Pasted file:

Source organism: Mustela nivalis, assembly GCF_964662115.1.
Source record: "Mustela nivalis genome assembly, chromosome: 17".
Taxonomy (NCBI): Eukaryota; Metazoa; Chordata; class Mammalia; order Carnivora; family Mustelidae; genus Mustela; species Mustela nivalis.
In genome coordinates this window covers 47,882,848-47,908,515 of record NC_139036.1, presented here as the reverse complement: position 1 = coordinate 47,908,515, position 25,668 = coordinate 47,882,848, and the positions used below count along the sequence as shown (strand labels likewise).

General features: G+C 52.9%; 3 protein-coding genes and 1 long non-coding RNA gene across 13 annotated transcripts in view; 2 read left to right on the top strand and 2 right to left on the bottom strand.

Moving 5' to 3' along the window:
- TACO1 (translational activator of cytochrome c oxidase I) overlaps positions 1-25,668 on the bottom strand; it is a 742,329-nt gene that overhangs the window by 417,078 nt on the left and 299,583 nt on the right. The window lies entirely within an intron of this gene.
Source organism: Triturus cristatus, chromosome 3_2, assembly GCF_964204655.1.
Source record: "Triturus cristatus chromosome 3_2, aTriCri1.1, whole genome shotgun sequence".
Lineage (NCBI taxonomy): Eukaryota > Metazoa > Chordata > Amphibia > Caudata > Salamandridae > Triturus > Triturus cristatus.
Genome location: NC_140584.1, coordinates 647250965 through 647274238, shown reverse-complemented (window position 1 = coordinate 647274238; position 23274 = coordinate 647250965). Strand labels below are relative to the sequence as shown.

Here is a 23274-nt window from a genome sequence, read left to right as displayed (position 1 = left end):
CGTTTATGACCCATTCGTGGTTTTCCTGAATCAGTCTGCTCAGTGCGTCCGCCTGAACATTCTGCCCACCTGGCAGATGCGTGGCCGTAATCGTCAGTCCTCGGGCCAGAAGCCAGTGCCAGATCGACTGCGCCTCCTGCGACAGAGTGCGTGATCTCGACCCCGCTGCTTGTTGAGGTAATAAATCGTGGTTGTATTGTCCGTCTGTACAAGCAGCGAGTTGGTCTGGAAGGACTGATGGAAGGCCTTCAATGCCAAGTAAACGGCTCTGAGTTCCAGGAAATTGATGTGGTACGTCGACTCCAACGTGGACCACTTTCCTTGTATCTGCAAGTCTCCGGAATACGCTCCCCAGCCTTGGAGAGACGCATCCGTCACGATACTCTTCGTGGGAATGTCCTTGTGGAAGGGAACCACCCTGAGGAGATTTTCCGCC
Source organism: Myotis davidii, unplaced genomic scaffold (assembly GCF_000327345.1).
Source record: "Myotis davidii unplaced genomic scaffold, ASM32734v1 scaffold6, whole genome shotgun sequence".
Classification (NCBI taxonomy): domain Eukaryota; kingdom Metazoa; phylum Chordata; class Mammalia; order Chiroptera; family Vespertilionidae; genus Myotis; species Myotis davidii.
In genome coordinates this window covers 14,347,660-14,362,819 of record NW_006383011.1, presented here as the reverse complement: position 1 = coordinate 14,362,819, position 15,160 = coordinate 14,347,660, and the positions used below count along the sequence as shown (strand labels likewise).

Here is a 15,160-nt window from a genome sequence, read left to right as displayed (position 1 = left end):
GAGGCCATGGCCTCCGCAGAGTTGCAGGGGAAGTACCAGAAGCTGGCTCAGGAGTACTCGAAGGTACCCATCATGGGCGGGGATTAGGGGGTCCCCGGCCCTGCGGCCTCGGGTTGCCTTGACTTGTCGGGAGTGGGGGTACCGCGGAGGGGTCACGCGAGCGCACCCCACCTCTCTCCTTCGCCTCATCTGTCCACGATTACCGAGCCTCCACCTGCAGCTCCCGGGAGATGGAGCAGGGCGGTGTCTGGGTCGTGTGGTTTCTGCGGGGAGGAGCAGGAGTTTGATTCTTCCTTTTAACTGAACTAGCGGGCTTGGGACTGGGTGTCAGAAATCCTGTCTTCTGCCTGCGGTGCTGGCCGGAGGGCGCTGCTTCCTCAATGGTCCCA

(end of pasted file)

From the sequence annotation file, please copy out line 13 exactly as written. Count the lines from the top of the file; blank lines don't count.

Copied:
CGTTTATGACCCATTCGTGGTTTTCCTGAATCAGTCTGCTCAGTGCGTCCGCCTGAACATTCTGCCCACCTGGCAGATGCGTGGCCGTAATCGTCAGTCCTCGGGCCAGAAGCCAGTGCCAGATCGACTGCGCCTCCTGCGACAGAGTGCGTGATCTCGACCCCGCTGCTTGTTGAGGTAATAAATCGTGGTTGTATTGTCCGTCTGTACAAGCAGCGAGTTGGTCTGGAAGGACTGATGGAAGGCCTTCAATGCCAAGTAAACGGCTCTGAGTTCCAGGAAATTGATGTGGTACGTCGACTCCAACGTGGACCACTTTCCTTGTATCTGCAAGTCTCCGGAATACGCTCCCCAGCCTTGGAGAGACGCATCCGTCACGATACTCTTCGTGGGAATGTCCTTGTGGAAGGGAACCACCCTGAGGAGATTTTCCGCC